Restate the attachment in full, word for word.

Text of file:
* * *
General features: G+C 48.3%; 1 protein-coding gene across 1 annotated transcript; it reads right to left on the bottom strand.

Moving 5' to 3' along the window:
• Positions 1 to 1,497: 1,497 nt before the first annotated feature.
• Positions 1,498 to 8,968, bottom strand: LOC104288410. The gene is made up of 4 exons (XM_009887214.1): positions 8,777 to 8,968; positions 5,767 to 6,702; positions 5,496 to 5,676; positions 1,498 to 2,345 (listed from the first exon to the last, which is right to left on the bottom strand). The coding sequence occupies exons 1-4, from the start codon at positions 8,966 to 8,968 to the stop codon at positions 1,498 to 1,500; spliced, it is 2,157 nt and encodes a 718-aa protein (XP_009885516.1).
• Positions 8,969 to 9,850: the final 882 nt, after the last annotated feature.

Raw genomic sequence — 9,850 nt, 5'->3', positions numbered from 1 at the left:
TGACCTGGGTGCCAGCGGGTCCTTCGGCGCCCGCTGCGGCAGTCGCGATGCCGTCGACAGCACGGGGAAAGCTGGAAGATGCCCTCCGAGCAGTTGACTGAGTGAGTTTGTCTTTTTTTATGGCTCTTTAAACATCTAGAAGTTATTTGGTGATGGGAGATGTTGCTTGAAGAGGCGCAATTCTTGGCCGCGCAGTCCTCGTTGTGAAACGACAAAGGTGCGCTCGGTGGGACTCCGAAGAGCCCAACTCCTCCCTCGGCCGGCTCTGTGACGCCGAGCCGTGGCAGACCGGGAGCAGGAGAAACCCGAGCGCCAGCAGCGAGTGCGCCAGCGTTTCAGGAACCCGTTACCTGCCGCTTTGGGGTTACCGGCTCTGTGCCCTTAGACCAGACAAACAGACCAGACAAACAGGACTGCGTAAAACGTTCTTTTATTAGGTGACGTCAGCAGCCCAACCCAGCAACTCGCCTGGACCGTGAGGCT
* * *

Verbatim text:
General features: G+C 48.3%; 1 protein-coding gene across 1 annotated transcript; it reads right to left on the bottom strand.

Moving 5' to 3' along the window:
• Positions 1 to 1,497: 1,497 nt before the first annotated feature.
• Positions 1,498 to 8,968, bottom strand: LOC104288410. The gene is made up of 4 exons (XM_009887214.1): positions 8,777 to 8,968; positions 5,767 to 6,702; positions 5,496 to 5,676; positions 1,498 to 2,345 (listed from the first exon to the last, which is right to left on the bottom strand). The coding sequence occupies exons 1-4, from the start codon at positions 8,966 to 8,968 to the stop codon at positions 1,498 to 1,500; spliced, it is 2,157 nt and encodes a 718-aa protein (XP_009885516.1).
• Positions 8,969 to 9,850: the final 882 nt, after the last annotated feature.

Raw genomic sequence — 9,850 nt, 5'->3', positions numbered from 1 at the left:
TGACCTGGGTGCCAGCGGGTCCTTCGGCGCCCGCTGCGGCAGTCGCGATGCCGTCGACAGCACGGGGAAAGCTGGAAGATGCCCTCCGAGCAGTTGACTGAGTGAGTTTGTCTTTTTTTATGGCTCTTTAAACATCTAGAAGTTATTTGGTGATGGGAGATGTTGCTTGAAGAGGCGCAATTCTTGGCCGCGCAGTCCTCGTTGTGAAACGACAAAGGTGCGCTCGGTGGGACTCCGAAGAGCCCAACTCCTCCCTCGGCCGGCTCTGTGACGCCGAGCCGTGGCAGACCGGGAGCAGGAGAAACCCGAGCGCCAGCAGCGAGTGCGCCAGCGTTTCAGGAACCCGTTACCTGCCGCTTTGGGGTTACCGGCTCTGTGCCCTTAGACCAGACAAACAGACCAGACAAACAGGACTGCGTAAAACGTTCTTTTATTAGGTGACGTCAGCAGCCCAACCCAGCAACTCGCCTGGACCGTGAGGCT